The write address generation circuit 2 sequentially outputs addresses 0˜158 starting with 0 when the write enable signal 5 is at L level.

The write address decoders 10, 11, and 12 respectively decode the write address 3, and outputs an H level signal when the write address 3 matches the addresses 52, 105, and 158 each indicating the highest address of one cell in the buffer memory 1. Specifically, the write decoders 10, 11, and 12, when respective data of the corresponding cells has been written to the buffer memory 1, that is, at the completion of writing onto the addresses 52, 105, and 158, starting with address 0 of the write address 3, outputs decoded H level signals to the corresponding flag registers 13, 14, and 15, which set flag signals 22, 23, and 24 to be H level, respectively.

Meanwhile, the buffer memory 1, when the read enable signal 9 is at L level, reads read data 8 from a read address 7 output from the read address generation circuit 6 in synchronization with a read clock (not shown).

The read address generation circuit 6 sequentially outputs addresses 0˜158 of the read address 7 starting with 0 when the read enable signal 9 is at L level.

The read address decoders 16, 17, and 18 respectively decode the read address 7, and outputs an H level signal when the read address 7 matches the addresses 52, 105, and 158 each indicating the highest address of one cell in the buffer memory 1, respectively. Specifically, the read address decoders 16, 17, and 18, when respective data of the corresponding cells has been read from the buffer memory 1, that is, at the completion of reading from the addresses 52, 105, and 158, starting with address 0 of the read address 7, outputs decoded H level signals to the corresponding flag reset registers 19, 20, and 21, respectively.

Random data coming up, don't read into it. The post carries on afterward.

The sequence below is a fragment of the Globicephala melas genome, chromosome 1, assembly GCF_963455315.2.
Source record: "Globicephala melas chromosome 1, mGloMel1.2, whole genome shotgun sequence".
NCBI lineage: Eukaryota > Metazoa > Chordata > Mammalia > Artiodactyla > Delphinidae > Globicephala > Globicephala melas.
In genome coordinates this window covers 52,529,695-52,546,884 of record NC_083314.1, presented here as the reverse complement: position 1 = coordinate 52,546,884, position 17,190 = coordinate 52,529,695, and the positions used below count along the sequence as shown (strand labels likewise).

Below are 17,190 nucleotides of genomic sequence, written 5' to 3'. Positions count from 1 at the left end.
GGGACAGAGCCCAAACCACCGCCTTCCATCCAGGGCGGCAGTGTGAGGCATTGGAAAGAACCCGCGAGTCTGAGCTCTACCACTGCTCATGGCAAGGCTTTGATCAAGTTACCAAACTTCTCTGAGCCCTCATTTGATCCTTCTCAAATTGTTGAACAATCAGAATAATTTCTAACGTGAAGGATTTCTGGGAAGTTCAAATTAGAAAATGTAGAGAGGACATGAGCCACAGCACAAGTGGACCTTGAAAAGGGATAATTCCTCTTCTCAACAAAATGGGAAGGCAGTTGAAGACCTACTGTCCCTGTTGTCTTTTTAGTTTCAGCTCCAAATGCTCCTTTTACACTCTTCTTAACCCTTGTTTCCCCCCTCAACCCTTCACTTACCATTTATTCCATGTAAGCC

The flag reset registers 19, 20, and 21 set flag reset signals 25, 26, and 27 for resetting the flag registers 13, 14, and 15, to be at H level, respectively. The flag reset registers 19, 20, and 21 output the flag reset signals 25, 26, and 27 at H level, to the corresponding flag registers 13, 14, an 15, respectively, until they are reset, and then respectively enter L level.

Only when one or more of the flag signals 22, 23, and 24 are at H level, the pseudo data generation circuit 31 outputs the read enable signal 9. Thereby, data can be read from the buffer memory 1.

Thus, data is read from the buffer memory 1 only when one or more of the flag signals 22, 23, and 24 are at H level, thereby transferring data cell by cell. Therefore, even if data to the buffer memory 1 runs out in the middle of transferring a cell, pseudo data is inserted into the cell to compensate for lack of the data for formation of the cell at the transfer source, so that the cell is not abandoned at the transfer destination. As a result, loss of cell data can be avoided.

In addition, when the flag signals 22, 23, and 24 are at L level, pseudo data termed "empty cell", i.e., the pseudo data 32 in cell unit to-be-abandoned at the transfer destination, and the pseudo data selection signal 33 are output from the pseudo data generation circuit 31, and thereby transfer data 35 is switched from the read data 8 to the pseudo data 32, by the select circuit 34, to be output to the transfer destination.

The pseudo data generation circuit 31, which has transferred the empty cell, decides again whether one or more of the flag signals 22, 23, and 24 are at H level, and when at H level, it allows data to be read from the buffer memory 1, whereas when they are all at L level, it transfers the empty cell. This operation is repeated to avoid transfer of wrong data.

Besides, the overflow occurrence detection circuit 30 decodes the state in which two of the flag signals 22, 23, and 24 are at H level, and an address in a memory area to which data is being written has not reached the highest address in the memory area. Therefore, the circuit 30 can notify a transfer source of overflow in the buffer memory before it does overflow, thereby aborting transfer of write data. As a result, loss of write data is avoided.

For example, assume that the flag signals 23 and 24 are at H level, and a write address reaches 47 before the highest address 52 by five in a memory area 1a to which data is being written. In order to decode this state, the overflow occurrence detection circuit 30 comprising decoders is set as shown in FIG. 2 to detect occurrence of overflow in advance, whereby loss of write data can be avoided.